Monday, June 27, 2011

Every Event vs. Every Effect

I've been toying with the Books Ngram Viewer at Google Labs. The Ngram Viewer graphs uses of phrases in the Google Books library, which holds about 5.2 million texts, and thus, according to Google, at least, about 4% of all books that have ever been published. There are biases, of course -- very heavy slant toward English language works, and the farther back you go the more difficult the texts to read properly. But it includes text not available to anyone online due to copyright issues. In any case, it's fun to play with. Here's an interesting example, on the relative frequencies of the phrases "every effect has a cause" and "every event has a cause". Click for larger view.)


The Ngram Viewer is case-sensitive, so here's "Every event has a cause" and "Every effect has a cause" (with 'Every' capitalized):


I've talked before about my interest in these two variations; 'event' and 'effect' were originally synonyms, but at some point ceased to be so, and this, I think, has affected a number of philosophical discussions, including discussions of determinism and, of course, causation.

3 comments:

  1. Bruce4:09 PM

    That's weird, unless it's a driven by a hostility to religious- or commonsense- naturalism.  To say 'every effect has a cause' is to speak a tautology, and to say 'every event has a cause" is to deny both divine creation and miracles after the start of creation.  The latter is also an empirical claim, and it is apparently put forth as a materialistic faith claim.  As in, "Because we know by faith that the universe is materialistic and mechanistic and that there is no God, therefore we also know by faith that every event has a cause."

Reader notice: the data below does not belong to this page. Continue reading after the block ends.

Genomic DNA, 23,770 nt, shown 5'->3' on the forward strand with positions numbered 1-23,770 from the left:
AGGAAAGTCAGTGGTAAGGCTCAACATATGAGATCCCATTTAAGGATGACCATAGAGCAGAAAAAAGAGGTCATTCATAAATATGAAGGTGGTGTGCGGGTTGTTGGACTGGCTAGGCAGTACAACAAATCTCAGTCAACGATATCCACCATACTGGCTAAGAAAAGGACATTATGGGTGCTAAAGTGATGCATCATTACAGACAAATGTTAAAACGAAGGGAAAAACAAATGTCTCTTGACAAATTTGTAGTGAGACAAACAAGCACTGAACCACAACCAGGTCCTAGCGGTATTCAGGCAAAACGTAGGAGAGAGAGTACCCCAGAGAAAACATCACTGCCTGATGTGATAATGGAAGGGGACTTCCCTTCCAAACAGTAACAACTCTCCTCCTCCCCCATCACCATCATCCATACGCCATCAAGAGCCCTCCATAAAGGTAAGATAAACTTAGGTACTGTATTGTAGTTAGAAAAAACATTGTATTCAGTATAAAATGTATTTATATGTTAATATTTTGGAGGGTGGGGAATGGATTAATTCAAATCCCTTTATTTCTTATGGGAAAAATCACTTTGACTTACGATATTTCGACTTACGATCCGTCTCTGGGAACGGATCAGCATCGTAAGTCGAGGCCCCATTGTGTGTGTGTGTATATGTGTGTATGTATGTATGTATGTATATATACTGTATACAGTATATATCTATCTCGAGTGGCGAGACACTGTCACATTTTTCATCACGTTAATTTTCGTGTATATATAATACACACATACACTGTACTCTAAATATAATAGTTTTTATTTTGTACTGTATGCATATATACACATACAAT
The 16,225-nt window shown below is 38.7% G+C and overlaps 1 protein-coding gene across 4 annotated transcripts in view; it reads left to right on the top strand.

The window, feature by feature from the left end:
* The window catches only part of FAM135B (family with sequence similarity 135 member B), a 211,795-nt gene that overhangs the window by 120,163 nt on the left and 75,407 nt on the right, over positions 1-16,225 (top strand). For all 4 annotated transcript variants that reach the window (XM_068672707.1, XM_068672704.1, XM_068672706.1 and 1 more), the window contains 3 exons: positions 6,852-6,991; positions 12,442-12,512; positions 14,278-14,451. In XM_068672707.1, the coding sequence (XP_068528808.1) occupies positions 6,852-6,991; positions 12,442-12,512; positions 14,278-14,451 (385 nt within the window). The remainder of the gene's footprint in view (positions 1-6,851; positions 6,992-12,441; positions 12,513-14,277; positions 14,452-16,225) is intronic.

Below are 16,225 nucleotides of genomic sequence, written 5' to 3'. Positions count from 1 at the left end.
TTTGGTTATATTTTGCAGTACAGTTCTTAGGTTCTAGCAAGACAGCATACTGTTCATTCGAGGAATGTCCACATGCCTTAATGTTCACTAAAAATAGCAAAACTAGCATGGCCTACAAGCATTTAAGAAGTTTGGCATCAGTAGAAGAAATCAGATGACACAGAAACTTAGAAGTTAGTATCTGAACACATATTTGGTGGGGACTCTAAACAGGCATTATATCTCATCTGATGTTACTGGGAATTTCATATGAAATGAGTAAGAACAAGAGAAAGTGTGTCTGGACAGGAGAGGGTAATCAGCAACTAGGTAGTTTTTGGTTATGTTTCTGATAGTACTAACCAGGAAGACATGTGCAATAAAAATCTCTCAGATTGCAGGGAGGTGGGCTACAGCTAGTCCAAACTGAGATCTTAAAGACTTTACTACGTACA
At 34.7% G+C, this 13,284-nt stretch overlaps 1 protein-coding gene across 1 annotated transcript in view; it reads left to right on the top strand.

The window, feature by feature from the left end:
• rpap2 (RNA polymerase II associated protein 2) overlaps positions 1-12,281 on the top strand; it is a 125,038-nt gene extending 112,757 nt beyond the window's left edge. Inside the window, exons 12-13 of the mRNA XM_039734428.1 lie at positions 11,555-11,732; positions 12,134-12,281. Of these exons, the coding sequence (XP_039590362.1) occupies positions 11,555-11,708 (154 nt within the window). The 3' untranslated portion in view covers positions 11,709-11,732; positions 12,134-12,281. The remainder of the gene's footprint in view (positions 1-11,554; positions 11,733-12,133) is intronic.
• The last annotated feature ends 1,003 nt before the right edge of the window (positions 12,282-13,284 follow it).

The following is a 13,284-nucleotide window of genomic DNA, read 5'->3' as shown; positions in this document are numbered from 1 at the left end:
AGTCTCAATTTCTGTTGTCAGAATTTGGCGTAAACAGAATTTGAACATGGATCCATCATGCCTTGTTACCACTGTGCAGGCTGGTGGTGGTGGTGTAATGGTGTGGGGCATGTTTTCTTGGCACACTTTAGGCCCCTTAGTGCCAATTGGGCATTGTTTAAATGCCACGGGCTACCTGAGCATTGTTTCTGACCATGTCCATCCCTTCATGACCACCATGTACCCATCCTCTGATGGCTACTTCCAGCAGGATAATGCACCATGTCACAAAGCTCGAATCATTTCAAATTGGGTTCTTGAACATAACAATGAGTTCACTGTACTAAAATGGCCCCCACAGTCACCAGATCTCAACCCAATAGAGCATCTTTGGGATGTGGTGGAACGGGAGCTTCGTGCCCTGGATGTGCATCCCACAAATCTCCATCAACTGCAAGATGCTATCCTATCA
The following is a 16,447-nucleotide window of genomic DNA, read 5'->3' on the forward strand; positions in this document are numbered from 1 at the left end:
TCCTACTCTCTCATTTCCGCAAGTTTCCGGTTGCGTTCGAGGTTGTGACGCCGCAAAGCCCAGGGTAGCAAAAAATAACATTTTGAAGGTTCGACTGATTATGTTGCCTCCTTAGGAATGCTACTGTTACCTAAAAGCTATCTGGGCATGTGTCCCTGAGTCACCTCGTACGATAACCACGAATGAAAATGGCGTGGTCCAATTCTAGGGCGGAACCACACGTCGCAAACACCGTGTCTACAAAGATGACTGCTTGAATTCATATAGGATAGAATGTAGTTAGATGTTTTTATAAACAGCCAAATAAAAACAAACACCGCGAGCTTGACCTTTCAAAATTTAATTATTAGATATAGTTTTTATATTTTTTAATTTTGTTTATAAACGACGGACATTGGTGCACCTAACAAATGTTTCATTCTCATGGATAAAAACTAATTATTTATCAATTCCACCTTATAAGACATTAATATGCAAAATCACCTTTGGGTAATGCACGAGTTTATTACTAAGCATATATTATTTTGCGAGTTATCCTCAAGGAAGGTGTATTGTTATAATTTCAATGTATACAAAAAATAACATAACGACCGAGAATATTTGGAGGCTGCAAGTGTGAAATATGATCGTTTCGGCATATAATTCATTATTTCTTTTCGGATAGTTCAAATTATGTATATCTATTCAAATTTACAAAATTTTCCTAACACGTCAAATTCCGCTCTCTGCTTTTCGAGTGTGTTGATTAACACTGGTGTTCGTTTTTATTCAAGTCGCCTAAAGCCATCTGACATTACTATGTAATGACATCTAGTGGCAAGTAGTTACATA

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  2. branemrys5:02 PM

    I've actually wondered if it might be the reverse; if the divergence of the terms may have at least obscured some major shifts in thinking, and thus been a driver, or at least an enabler, of positions antagonistic to religious or commonsense naturalism. Certainly if you look at discussions of 'every event has a cause' in the late nineteenth century and the early eighteenth century, there seems at least sometimes to be a dual process going on: 'every event has a cause' is treated as the self-evident principle it had been when it was just another way of saying 'every effect has a cause', but it often seems to be underwriting some of the meaning you note that it has come to have. (I think this is particularly noticeable in discussions of free will and determinism, although it also causes some major confusion in discussion of causal arguments for God's existence.) You still actually get that here and there, I think; what you are calling faith I think many of the culprits would call self-evidence or analytic truth. Indeed, I have come across such claims in more recent times.

    But, of course, it's hard without a rigorous survey (which in this case would be a massive thing) to determine what's really cause and effect in these changes.

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  3. branemrys5:39 PM

    An interesting thing to do is to look at what shows up on Google Books when searching for both phrases occurring together. In the nineteenth century you get a few hits where they are obviously treated as the same, but increasingly it becomes common to treat them as different with a reference to Kant's analytic/synthetic difference; a few authors over the century and a half note that 'event' is ambiguous or that people seem sometimes to confuse the two claims. It would be interesting to know how much of the twentieth-century discussion of "every event has a cause" is due to discussion of Kant, and also how much of it is due to people trying to figure out what in the world it actually means.

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